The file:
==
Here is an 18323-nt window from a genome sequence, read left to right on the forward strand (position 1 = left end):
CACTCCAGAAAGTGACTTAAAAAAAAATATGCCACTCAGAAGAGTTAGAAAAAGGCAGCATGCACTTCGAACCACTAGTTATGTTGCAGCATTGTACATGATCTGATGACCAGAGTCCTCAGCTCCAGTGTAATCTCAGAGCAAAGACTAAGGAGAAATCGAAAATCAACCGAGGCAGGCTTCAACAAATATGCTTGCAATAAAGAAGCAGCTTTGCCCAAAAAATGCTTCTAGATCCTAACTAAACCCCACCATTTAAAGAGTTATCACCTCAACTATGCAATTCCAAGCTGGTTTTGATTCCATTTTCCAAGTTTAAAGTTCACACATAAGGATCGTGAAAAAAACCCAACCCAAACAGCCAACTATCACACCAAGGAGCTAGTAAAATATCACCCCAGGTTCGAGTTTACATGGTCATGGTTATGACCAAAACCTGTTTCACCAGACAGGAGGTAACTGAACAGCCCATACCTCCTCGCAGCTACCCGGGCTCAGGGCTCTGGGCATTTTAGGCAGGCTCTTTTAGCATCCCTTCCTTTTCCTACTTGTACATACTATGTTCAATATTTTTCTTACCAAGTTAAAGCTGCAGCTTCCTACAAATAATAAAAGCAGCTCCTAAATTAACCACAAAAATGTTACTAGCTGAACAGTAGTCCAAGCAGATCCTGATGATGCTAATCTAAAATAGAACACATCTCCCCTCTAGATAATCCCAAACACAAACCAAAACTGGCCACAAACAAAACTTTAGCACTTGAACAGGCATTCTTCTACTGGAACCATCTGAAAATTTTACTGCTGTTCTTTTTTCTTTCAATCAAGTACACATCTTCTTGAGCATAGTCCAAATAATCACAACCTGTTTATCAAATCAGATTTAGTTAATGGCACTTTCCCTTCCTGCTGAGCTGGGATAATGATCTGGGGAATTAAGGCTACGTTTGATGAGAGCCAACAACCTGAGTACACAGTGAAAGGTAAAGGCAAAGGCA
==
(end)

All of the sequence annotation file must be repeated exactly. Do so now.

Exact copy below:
Here is an 18323-nt window from a genome sequence, read left to right on the forward strand (position 1 = left end):
CACTCCAGAAAGTGACTTAAAAAAAAATATGCCACTCAGAAGAGTTAGAAAAAGGCAGCATGCACTTCGAACCACTAGTTATGTTGCAGCATTGTACATGATCTGATGACCAGAGTCCTCAGCTCCAGTGTAATCTCAGAGCAAAGACTAAGGAGAAATCGAAAATCAACCGAGGCAGGCTTCAACAAATATGCTTGCAATAAAGAAGCAGCTTTGCCCAAAAAATGCTTCTAGATCCTAACTAAACCCCACCATTTAAAGAGTTATCACCTCAACTATGCAATTCCAAGCTGGTTTTGATTCCATTTTCCAAGTTTAAAGTTCACACATAAGGATCGTGAAAAAAACCCAACCCAAACAGCCAACTATCACACCAAGGAGCTAGTAAAATATCACCCCAGGTTCGAGTTTACATGGTCATGGTTATGACCAAAACCTGTTTCACCAGACAGGAGGTAACTGAACAGCCCATACCTCCTCGCAGCTACCCGGGCTCAGGGCTCTGGGCATTTTAGGCAGGCTCTTTTAGCATCCCTTCCTTTTCCTACTTGTACATACTATGTTCAATATTTTTCTTACCAAGTTAAAGCTGCAGCTTCCTACAAATAATAAAAGCAGCTCCTAAATTAACCACAAAAATGTTACTAGCTGAACAGTAGTCCAAGCAGATCCTGATGATGCTAATCTAAAATAGAACACATCTCCCCTCTAGATAATCCCAAACACAAACCAAAACTGGCCACAAACAAAACTTTAGCACTTGAACAGGCATTCTTCTACTGGAACCATCTGAAAATTTTACTGCTGTTCTTTTTTCTTTCAATCAAGTACACATCTTCTTGAGCATAGTCCAAATAATCACAACCTGTTTATCAAATCAGATTTAGTTAATGGCACTTTCCCTTCCTGCTGAGCTGGGATAATGATCTGGGGAATTAAGGCTACGTTTGATGAGAGCCAACAACCTGAGTACACAGTGAAAGGTAAAGGCAAAGGCA